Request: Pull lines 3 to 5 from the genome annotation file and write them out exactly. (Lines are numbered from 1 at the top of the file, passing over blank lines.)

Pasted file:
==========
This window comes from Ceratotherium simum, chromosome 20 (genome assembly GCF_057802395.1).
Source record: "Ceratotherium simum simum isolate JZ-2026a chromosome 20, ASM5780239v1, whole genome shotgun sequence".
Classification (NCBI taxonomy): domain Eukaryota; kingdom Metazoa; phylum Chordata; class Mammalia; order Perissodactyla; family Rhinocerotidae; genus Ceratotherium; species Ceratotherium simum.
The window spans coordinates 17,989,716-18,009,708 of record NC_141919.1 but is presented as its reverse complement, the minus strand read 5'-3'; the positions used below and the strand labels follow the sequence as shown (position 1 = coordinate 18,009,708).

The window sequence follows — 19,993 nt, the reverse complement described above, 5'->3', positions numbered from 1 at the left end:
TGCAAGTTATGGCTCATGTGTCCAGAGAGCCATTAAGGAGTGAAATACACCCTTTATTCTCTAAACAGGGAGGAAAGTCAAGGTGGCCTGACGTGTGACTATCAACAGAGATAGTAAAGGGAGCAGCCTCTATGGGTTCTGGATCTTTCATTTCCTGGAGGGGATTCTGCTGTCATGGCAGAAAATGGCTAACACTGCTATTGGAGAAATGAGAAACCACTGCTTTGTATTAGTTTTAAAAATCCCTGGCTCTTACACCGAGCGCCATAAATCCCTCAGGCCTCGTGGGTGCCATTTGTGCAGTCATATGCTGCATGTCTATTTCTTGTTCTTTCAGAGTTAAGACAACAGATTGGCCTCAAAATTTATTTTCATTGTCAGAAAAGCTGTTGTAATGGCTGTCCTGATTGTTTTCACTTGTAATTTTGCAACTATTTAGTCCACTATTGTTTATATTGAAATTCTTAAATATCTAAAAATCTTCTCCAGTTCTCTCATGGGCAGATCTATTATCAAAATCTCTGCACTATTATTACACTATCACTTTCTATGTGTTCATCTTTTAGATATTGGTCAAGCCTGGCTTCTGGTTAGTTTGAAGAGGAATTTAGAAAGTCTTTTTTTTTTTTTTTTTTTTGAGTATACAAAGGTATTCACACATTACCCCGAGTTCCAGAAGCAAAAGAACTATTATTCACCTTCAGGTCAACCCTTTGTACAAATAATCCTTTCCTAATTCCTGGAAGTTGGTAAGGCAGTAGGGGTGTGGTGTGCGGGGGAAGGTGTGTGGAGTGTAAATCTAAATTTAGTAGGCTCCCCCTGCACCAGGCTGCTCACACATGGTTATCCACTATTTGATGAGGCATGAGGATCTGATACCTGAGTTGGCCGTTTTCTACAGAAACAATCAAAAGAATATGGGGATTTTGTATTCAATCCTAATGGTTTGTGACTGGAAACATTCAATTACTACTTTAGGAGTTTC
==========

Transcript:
Classification (NCBI taxonomy): domain Eukaryota; kingdom Metazoa; phylum Chordata; class Mammalia; order Perissodactyla; family Rhinocerotidae; genus Ceratotherium; species Ceratotherium simum.
The window spans coordinates 17,989,716-18,009,708 of record NC_141919.1 but is presented as its reverse complement, the minus strand read 5'-3'; the positions used below and the strand labels follow the sequence as shown (position 1 = coordinate 18,009,708).

The window sequence follows — 19,993 nt, the reverse complement described above, 5'->3', positions numbered from 1 at the left end: